Investors return to the land of the free to escape global unrest, as Nick Sudbury reports
It has been a remarkable start to the year with billions of dollars being ploughed back into developed markets. Most of that money is being withdrawn from emerging markets, where fund outflows recently hit a three-year high.
A period of relative underperformance has left shares in many of the developed regions looking attractive. Some of these areas have also benefited from a flight to safety as investors escape tension in the Middle East, the crisis in Japan and the risk of higher interest rates in some of the Asian markets.
One of the main beneficiaries has been the US, which is traditionally seen as a safe haven during periods of global unrest. The timing may turn out to be spot on as there are signs the American economy is starting to pick up.
Warren Buffett, the billionaire investor behind Berkshire Hathaway, has recently said he is optimistic about the prospects for the US. He thinks the time is right to make some major investments and points out that the American system is resilient.
Star spangled performers
The world’s largest economy has been through a turbulent time in the last few years with a hard recession followed by a rather mixed recovery. Despite this, many of the ETFs in the sector have come through with flying colours.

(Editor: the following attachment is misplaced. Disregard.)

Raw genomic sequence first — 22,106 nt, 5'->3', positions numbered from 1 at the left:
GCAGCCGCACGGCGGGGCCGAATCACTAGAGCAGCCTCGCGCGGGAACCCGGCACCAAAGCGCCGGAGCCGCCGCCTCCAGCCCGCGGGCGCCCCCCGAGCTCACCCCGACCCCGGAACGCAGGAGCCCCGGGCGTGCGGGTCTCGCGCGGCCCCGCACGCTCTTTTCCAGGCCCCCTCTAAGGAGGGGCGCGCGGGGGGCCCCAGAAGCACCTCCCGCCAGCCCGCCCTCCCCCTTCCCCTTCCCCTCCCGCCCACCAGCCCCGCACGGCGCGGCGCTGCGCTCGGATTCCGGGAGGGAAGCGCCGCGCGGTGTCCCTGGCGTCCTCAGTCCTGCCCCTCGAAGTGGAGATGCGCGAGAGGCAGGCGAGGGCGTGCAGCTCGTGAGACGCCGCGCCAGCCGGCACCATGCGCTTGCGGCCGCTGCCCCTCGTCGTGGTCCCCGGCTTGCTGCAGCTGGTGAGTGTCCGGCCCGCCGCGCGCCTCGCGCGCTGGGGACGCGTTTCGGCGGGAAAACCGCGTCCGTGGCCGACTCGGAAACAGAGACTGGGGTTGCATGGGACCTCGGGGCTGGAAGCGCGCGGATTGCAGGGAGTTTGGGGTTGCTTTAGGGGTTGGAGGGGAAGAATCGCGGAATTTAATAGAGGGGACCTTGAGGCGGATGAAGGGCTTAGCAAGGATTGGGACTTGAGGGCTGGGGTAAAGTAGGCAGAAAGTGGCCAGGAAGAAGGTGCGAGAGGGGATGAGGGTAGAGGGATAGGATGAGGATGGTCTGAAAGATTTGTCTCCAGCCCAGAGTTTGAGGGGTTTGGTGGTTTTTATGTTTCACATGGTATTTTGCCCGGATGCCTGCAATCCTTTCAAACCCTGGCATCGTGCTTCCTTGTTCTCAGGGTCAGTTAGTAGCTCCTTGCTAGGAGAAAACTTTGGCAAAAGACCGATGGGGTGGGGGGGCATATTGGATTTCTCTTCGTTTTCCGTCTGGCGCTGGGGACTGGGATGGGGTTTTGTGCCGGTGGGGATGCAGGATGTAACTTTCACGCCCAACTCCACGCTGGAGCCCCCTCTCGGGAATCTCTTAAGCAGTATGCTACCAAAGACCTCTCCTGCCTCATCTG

There are almost 100 US equity ETFs with a five-year track record and all but three have made money over the period. The top dozen have each risen more than 40% with the best of the lot being Rydex S&P MidCap 400 Pure Growth. This is up 74.67% over the period and has nearly trebled in value since its low in the first quarter of 2009.
The Rydex ETF is designed to provide a pure growth style exposure to mid cap stocks and has around 100 individual holdings. Two of the other top performers are also linked to this same benchmark, one of which is the iShares S&P MidCap 400 Growth Index ETF.
Sofia Antropova, investment strategist at iShares Europe, says the stocks are selected from the S&P MidCap 400 parent index on the basis of three factors: sales growth, earnings change to price, and momentum.
“Over the last ten years, mid cap value stocks have outperformed mid cap growth stocks, but in the last couple of years the relationship has reversed with growth mid caps doing better than their value counterparts.”
Another product that has done well is the PowerShares QQQ ETF, which aims to replicate the Nasdaq-100 index. This provides exposure to the largest non-financial stocks listed on the Nasdaq and includes such well known companies as Apple, Google, Microsoft and Amazon. Over the last five years it is up 53.56%.
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